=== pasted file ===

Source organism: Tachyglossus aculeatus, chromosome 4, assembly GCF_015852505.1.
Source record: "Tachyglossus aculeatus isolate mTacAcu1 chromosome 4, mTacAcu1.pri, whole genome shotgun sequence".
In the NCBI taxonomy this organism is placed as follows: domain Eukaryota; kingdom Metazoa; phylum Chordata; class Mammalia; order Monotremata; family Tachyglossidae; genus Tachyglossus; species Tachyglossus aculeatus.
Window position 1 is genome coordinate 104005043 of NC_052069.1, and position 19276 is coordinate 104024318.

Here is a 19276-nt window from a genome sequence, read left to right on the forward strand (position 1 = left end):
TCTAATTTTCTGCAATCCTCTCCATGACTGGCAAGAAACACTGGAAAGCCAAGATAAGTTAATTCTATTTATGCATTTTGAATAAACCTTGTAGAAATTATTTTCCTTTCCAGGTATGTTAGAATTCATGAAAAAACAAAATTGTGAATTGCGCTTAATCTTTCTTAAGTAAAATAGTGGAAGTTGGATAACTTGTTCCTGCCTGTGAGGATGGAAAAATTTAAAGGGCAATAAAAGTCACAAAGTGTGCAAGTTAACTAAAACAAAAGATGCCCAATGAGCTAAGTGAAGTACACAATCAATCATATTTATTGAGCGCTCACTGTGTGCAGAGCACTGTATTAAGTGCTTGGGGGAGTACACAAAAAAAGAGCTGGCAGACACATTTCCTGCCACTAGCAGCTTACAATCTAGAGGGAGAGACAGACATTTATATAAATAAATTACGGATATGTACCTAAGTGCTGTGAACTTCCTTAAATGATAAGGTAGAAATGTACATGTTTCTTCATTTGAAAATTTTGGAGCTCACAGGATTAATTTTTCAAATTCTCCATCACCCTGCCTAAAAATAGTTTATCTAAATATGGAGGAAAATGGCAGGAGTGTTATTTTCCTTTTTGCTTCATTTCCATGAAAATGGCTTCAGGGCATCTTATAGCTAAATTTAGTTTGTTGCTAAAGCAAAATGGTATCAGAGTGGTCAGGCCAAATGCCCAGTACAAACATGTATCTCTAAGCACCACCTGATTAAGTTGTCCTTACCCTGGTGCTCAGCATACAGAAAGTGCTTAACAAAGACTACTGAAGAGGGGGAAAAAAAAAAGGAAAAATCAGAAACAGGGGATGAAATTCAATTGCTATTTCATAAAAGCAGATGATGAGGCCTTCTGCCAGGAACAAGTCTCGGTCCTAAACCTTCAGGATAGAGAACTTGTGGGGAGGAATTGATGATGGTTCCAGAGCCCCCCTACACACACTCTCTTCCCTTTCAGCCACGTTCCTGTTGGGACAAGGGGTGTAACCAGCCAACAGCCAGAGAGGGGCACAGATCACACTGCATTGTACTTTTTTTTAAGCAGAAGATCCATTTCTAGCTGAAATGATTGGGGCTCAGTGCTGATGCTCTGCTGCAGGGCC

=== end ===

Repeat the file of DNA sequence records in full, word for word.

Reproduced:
Source organism: Tachyglossus aculeatus, chromosome 4, assembly GCF_015852505.1.
Source record: "Tachyglossus aculeatus isolate mTacAcu1 chromosome 4, mTacAcu1.pri, whole genome shotgun sequence".
In the NCBI taxonomy this organism is placed as follows: domain Eukaryota; kingdom Metazoa; phylum Chordata; class Mammalia; order Monotremata; family Tachyglossidae; genus Tachyglossus; species Tachyglossus aculeatus.
Window position 1 is genome coordinate 104005043 of NC_052069.1, and position 19276 is coordinate 104024318.

Here is a 19276-nt window from a genome sequence, read left to right on the forward strand (position 1 = left end):
TCTAATTTTCTGCAATCCTCTCCATGACTGGCAAGAAACACTGGAAAGCCAAGATAAGTTAATTCTATTTATGCATTTTGAATAAACCTTGTAGAAATTATTTTCCTTTCCAGGTATGTTAGAATTCATGAAAAAACAAAATTGTGAATTGCGCTTAATCTTTCTTAAGTAAAATAGTGGAAGTTGGATAACTTGTTCCTGCCTGTGAGGATGGAAAAATTTAAAGGGCAATAAAAGTCACAAAGTGTGCAAGTTAACTAAAACAAAAGATGCCCAATGAGCTAAGTGAAGTACACAATCAATCATATTTATTGAGCGCTCACTGTGTGCAGAGCACTGTATTAAGTGCTTGGGGGAGTACACAAAAAAAGAGCTGGCAGACACATTTCCTGCCACTAGCAGCTTACAATCTAGAGGGAGAGACAGACATTTATATAAATAAATTACGGATATGTACCTAAGTGCTGTGAACTTCCTTAAATGATAAGGTAGAAATGTACATGTTTCTTCATTTGAAAATTTTGGAGCTCACAGGATTAATTTTTCAAATTCTCCATCACCCTGCCTAAAAATAGTTTATCTAAATATGGAGGAAAATGGCAGGAGTGTTATTTTCCTTTTTGCTTCATTTCCATGAAAATGGCTTCAGGGCATCTTATAGCTAAATTTAGTTTGTTGCTAAAGCAAAATGGTATCAGAGTGGTCAGGCCAAATGCCCAGTACAAACATGTATCTCTAAGCACCACCTGATTAAGTTGTCCTTACCCTGGTGCTCAGCATACAGAAAGTGCTTAACAAAGACTACTGAAGAGGGGGAAAAAAAAAAGGAAAAATCAGAAACAGGGGATGAAATTCAATTGCTATTTCATAAAAGCAGATGATGAGGCCTTCTGCCAGGAACAAGTCTCGGTCCTAAACCTTCAGGATAGAGAACTTGTGGGGAGGAATTGATGATGGTTCCAGAGCCCCCCTACACACACTCTCTTCCCTTTCAGCCACGTTCCTGTTGGGACAAGGGGTGTAACCAGCCAACAGCCAGAGAGGGGCACAGATCACACTGCATTGTACTTTTTTTTAAGCAGAAGATCCATTTCTAGCTGAAATGATTGGGGCTCAGTGCTGATGCTCTGCTGCAGGGCC